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Old County Jail project is supported

BURLINGTON – One by one, they’re lining up to express their support for something they now hold only in their hearts.

Monday, March 18, 2002

BURLINGTON – One by one, they’re lining up to express their support for something they now hold only in their hearts.

Concerned Citizens For Burlington committee member Virginia Bryant says local and state leaders are enthusiastically lending their names to the project to transform the old Lawrence County Jail at Burlington into a museum.

Bryant has received letters of support from 6th District U.S. Congressman Ted Strickland, as well as Common Pleas Judge Frank McCown, Lawrence County Municipal Judge Donald Capper, Lawrence County Emergency Management Agency Director Michael Boster, and a number of other local office holders.

"And all the letters are enthusiastic – they’re not just your typical letters of support," she said. "These letters are just glowing."

Fellow member David Milem agrees.

"We haven’t found anyone who doesn’t support the idea," he said. "From one end of the county to the other, they say it’s a great idea."

The list of supporters is even coming from outside Lawrence County. Retired Huntington businessman A. Michael Perry sees not only an historical gem in the old stone building, but a structural one as well.

"Just the construction of that massive building is something," Perry said, noting that the stones were cut by hand in a quarry some miles away and then brought to the site and used to construct the two-story jail, all without modern construction equipment. "I think it tells our children where we came from and what kind of people we are."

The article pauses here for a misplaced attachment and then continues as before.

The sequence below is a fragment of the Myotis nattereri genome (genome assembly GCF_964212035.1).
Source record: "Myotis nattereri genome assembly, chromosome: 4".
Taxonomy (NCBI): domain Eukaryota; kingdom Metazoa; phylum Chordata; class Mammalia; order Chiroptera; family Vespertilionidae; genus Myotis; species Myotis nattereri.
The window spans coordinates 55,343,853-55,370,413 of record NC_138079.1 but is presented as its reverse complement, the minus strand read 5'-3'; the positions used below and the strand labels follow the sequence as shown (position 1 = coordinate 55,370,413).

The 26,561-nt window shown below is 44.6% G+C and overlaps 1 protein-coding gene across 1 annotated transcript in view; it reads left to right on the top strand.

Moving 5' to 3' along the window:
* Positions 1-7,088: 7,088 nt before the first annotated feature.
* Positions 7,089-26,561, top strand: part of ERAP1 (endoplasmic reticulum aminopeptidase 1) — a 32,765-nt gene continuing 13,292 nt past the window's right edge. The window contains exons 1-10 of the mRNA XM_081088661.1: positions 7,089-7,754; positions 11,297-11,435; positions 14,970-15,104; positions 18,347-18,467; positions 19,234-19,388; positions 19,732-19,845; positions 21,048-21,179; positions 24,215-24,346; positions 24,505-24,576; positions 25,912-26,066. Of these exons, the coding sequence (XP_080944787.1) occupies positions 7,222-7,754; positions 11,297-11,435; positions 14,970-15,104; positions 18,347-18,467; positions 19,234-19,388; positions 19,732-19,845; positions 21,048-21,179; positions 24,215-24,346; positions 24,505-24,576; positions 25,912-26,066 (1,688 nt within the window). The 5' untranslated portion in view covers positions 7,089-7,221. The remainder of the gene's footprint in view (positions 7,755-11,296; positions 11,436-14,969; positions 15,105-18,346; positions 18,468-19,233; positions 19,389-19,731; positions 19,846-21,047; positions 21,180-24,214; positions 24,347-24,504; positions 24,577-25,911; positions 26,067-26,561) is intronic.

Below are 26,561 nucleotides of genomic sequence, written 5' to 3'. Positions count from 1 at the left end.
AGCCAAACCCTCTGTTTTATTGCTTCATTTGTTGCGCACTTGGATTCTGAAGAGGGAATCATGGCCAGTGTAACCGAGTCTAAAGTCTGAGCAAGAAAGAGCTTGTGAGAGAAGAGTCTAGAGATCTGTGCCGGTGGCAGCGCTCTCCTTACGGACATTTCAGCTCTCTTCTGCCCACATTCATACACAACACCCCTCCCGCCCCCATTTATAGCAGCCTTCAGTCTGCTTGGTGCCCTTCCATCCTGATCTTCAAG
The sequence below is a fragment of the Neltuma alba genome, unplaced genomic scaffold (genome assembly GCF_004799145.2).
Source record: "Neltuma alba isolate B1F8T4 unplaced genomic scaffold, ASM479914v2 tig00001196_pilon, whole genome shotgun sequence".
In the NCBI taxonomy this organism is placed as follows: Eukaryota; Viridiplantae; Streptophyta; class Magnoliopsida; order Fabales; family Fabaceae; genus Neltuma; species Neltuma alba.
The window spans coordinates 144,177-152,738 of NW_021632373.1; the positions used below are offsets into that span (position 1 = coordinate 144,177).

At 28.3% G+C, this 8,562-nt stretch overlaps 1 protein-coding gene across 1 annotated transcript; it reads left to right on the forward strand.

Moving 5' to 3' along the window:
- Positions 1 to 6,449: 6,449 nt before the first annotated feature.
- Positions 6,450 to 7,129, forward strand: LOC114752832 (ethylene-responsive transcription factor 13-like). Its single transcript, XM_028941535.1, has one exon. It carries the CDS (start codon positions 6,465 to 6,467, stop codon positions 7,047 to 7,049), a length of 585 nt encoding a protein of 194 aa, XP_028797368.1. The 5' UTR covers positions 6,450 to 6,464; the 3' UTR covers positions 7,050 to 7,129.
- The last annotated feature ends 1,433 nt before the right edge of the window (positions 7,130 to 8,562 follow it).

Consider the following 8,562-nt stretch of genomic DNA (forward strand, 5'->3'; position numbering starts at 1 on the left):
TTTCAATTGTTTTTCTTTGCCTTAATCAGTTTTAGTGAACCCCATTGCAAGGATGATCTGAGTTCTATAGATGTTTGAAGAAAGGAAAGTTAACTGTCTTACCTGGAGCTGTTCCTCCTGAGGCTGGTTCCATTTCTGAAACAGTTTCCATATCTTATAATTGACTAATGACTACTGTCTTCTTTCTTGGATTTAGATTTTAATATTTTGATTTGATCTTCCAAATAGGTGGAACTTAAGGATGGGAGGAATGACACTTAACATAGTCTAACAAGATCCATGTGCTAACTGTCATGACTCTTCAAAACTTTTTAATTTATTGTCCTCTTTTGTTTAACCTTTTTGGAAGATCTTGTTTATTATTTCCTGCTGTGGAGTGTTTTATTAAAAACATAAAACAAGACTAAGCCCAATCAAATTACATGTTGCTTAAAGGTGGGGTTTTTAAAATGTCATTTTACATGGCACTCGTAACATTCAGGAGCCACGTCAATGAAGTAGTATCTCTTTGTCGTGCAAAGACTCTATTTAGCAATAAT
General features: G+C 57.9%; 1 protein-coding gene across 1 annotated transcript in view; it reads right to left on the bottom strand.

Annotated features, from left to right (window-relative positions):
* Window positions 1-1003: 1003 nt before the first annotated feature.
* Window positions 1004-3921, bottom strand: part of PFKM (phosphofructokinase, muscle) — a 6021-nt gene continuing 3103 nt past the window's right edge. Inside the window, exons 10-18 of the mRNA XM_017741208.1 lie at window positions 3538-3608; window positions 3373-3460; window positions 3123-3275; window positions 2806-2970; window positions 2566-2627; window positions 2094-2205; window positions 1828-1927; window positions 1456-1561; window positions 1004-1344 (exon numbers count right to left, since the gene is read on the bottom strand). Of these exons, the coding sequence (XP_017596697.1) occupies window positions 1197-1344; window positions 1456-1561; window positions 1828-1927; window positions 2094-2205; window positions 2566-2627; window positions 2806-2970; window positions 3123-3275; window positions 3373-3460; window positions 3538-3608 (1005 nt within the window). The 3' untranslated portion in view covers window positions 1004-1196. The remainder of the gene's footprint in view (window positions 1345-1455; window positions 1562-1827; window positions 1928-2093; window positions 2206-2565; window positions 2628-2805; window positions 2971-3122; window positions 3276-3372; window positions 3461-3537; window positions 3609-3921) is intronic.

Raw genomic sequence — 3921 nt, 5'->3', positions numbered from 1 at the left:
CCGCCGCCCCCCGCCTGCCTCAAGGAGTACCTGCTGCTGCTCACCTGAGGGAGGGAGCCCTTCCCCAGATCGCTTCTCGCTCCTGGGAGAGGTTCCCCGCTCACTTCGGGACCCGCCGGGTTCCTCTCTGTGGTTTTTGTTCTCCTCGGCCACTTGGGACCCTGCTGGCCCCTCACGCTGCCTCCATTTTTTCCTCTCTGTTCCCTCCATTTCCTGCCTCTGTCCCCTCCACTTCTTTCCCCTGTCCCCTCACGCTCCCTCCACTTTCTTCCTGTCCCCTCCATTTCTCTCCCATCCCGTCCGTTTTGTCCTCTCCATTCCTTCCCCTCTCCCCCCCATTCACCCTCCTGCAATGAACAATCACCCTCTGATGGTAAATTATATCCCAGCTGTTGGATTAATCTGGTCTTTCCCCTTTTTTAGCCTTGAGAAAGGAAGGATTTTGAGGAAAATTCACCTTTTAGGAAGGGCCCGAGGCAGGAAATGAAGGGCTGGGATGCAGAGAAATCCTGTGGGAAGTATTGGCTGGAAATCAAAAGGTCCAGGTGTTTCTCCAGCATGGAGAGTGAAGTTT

Perry said it saddens him that people in this area sometimes take for granted their heritage.

"Sometimes we aren’t as proud of our heritage as we are entitled to be," he said. "We need to celebrate it."

"We’ve not really shared the message of our county’s heritage," said retired Ohio University Southern Campus Dean Bill Dingus.

He adds that talk of a new museum created from a piece of Lawrence County’s past is just in time "as we move toward the state’s bicentennial next year."

Organization members are hoping that all this public support will translate into the dollars needed to make the museum a reality.

Bryant says members of Concerned Citizens For Burlington are preparing applications for grants to help pay for the purchase and refurbishment of the building. They plan to solicit donations as well.

"We don’t have concrete figures yet on what restoration will cost," Milem said. "But we’re thinking it will be in the neighborhood of $300,000." He adds that the committee will welcome volunteers who are willing to work on "any part of the project."

Those who want to donate may send their contributions to P.O. Box 1266 Burlington, Ohio 45680.

 

 

 

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